14 March 2022
HSE publish ‘Asbestos exposures to workers in the licensed asbestos removal industry’ research report
Asbestos remains a health concern in GB, with around 5,000 cancer deaths a year attributed to historical exposure to asbestos (HSE statistics, 2019). The import and use of all types of asbestos was banned by 1999.
However, asbestos can be present in any building built or refurbished before 2000 (includes domestic dwellings, as well as workplaces) and continues to be removed as part of ongoing risk management.
Since 2004, the Control of Asbestos Regulations (CAR) has required duty holders to manage asbestos on their properties by identifying where it is present and monitoring its condition. When asbestos containing materials (ACMs) are in poor condition, or a building is being refurbished or demolished, they should be removed.
Asbestos removal workers are one of the last cohort of workers in GB who regularly, and intentionally, break into and disturb asbestos. Other trades may also occasionally disturb asbestos, either intentionally or unintentionally. Higher-risk removal work can only be undertaken by HSE licensed contractors. Under the Control of Asbestos Regulations, exposure to asbestos must be prevented or effectively controlled.
Aims of research & how achieved
The main aims of the work were to provide an update on the exposures of asbestos removal workers, while undertaking their normal work activities, and to assess compliance with HSE guidance relating to licensed, high risk, asbestos removal.
These aims were achieved by visiting eight sites (between 2016 and 2019), to observe, record and take air samples, while licensed asbestos removal contractors (LARCs) removed ACMs under controlled conditions.
Therefore, it was designed to include personal monitoring during the entire process of asbestos removal, from setting up enclosures, asbestos removal within the enclosures, enclosure dismantling and waste removal. It was also designed, in part, to provide a measure of the extent to which industry is able to implement and ensure good practice is followed with respect to minimising removal workers exposure to asbestos.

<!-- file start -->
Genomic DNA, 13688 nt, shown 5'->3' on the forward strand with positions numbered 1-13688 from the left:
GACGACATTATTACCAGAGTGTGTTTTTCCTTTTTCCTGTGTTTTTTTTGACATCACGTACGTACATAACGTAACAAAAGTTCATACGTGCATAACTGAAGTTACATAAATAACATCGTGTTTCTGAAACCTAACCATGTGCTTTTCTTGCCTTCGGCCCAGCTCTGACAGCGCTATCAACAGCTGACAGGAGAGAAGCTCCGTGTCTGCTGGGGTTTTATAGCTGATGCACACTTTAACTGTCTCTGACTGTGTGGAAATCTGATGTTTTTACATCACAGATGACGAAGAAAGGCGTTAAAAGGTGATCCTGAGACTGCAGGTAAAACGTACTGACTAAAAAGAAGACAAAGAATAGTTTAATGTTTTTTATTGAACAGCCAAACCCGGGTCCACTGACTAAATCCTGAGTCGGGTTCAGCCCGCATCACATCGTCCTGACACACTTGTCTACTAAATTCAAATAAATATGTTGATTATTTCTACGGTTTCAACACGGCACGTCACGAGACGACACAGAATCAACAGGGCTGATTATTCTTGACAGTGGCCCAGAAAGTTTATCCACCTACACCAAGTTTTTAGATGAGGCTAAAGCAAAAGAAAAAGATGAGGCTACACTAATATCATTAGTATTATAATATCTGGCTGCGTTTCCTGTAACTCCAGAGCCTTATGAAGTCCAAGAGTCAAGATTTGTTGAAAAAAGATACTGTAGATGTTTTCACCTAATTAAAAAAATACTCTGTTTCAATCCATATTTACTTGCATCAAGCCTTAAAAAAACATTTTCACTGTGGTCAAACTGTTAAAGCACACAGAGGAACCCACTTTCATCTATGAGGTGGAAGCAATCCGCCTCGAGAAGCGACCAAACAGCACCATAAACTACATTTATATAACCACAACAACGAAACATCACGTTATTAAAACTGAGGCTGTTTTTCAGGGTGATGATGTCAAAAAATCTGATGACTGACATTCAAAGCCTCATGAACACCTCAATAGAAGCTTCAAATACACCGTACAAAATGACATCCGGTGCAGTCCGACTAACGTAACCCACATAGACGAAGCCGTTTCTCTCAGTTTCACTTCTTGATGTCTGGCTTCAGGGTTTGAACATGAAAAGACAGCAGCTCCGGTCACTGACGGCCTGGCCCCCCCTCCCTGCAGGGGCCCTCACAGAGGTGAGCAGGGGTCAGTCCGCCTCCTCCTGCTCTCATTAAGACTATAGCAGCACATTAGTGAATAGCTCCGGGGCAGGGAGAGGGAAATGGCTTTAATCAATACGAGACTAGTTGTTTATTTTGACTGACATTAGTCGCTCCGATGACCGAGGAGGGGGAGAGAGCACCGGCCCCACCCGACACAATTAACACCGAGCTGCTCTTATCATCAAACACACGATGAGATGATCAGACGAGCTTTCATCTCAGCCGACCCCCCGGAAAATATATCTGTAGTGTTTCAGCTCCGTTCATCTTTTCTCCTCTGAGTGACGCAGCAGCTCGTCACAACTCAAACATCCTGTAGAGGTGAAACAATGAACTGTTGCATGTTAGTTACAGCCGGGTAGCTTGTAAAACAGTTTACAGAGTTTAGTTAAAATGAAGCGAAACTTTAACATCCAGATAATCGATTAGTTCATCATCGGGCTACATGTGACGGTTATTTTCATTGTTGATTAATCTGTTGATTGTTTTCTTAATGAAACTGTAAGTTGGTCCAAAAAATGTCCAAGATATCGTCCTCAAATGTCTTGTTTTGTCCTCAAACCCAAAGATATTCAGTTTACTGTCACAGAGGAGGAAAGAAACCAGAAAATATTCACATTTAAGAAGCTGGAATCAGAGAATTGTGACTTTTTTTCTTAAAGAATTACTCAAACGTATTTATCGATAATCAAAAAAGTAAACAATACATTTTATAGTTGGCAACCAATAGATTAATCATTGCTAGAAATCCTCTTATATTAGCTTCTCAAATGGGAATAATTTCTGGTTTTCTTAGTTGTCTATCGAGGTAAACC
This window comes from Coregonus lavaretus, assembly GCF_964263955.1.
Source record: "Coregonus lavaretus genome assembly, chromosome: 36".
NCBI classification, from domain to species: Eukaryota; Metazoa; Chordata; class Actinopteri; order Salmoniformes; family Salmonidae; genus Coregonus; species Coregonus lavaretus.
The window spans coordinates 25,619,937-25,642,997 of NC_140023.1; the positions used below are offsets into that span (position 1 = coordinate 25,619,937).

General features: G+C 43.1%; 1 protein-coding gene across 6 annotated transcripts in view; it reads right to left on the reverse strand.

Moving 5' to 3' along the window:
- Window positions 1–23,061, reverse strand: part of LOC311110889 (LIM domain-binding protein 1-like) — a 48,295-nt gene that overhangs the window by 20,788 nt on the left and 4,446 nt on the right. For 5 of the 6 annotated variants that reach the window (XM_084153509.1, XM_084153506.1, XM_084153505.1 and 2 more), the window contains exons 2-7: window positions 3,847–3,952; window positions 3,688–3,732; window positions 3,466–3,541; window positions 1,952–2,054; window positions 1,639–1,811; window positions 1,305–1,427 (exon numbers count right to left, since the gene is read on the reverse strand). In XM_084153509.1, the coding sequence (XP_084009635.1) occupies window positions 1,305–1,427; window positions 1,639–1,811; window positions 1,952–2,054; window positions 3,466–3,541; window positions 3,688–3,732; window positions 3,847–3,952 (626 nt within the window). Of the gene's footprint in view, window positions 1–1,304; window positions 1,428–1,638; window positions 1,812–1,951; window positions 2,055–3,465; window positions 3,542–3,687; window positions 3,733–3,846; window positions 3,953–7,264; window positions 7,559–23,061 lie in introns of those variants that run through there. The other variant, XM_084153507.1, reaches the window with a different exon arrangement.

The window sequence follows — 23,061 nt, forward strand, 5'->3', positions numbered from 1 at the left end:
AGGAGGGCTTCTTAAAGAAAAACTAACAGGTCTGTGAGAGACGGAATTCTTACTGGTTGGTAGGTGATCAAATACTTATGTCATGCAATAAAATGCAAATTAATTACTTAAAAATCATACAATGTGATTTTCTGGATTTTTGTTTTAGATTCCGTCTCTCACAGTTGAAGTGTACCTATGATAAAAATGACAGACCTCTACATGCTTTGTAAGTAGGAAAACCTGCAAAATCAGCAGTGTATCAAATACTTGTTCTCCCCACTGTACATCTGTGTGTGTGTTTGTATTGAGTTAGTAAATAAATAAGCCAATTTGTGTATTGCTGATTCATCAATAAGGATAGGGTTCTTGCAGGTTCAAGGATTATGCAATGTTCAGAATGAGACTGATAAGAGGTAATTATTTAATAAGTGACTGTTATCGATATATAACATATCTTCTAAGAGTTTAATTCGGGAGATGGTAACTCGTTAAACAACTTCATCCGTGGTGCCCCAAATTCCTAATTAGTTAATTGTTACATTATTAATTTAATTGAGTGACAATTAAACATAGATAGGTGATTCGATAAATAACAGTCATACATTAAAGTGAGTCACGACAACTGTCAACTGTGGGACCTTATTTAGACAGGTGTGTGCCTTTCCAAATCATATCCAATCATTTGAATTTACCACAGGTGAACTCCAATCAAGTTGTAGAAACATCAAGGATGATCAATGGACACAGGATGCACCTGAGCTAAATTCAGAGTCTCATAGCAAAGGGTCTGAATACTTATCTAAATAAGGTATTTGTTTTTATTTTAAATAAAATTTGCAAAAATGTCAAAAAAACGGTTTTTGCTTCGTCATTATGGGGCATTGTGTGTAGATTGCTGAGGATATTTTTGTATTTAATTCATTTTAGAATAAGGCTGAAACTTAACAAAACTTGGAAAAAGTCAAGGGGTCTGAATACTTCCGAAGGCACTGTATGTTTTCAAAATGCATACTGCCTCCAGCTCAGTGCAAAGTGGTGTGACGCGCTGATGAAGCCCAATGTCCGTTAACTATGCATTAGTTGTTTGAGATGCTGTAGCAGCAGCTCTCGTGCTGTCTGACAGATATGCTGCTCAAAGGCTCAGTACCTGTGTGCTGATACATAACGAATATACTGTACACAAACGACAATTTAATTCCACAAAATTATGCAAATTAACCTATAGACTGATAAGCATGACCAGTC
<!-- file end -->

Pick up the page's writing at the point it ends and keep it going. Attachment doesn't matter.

The removal contractors and workers participated on a voluntary basis. The selection of sites was not intended to be representative and was reliant on which LARCs responded and the type of work they were undertaking at the time. The sites were chosen, where possible, to cover the removal of a range of ACM types, including AIB, insulation and sprayed coating. These materials represent either the most common ACMs (in particular, insulating board), or highly friable materials (sprayed coatings) more likely to release asbestos fibres during licensed removal.
Summary of findings
There are three main research findings. (1) Asbestos fibres were present in the airborne fibres samples. (2) Some airborne fibre concentrations measured in the study were above the limit. (3) There is scope for further exposure reduction, for example by ensuring that workers wear respiratory protective equipment (RPE) during set up and dismantling of the enclosure used for removal activities.
Regulation and guidance relating to asbestos removal have evolved and extended, with the aim of reducing worker exposure and the spread of asbestos fibres as well as ensuring that “removal” areas are in satisfactory condition for others to reoccupy, when the work is completed.
These findings are being used to inform HSE communication with stakeholders and updates to HSE guidance.
The full HSE research report can be found here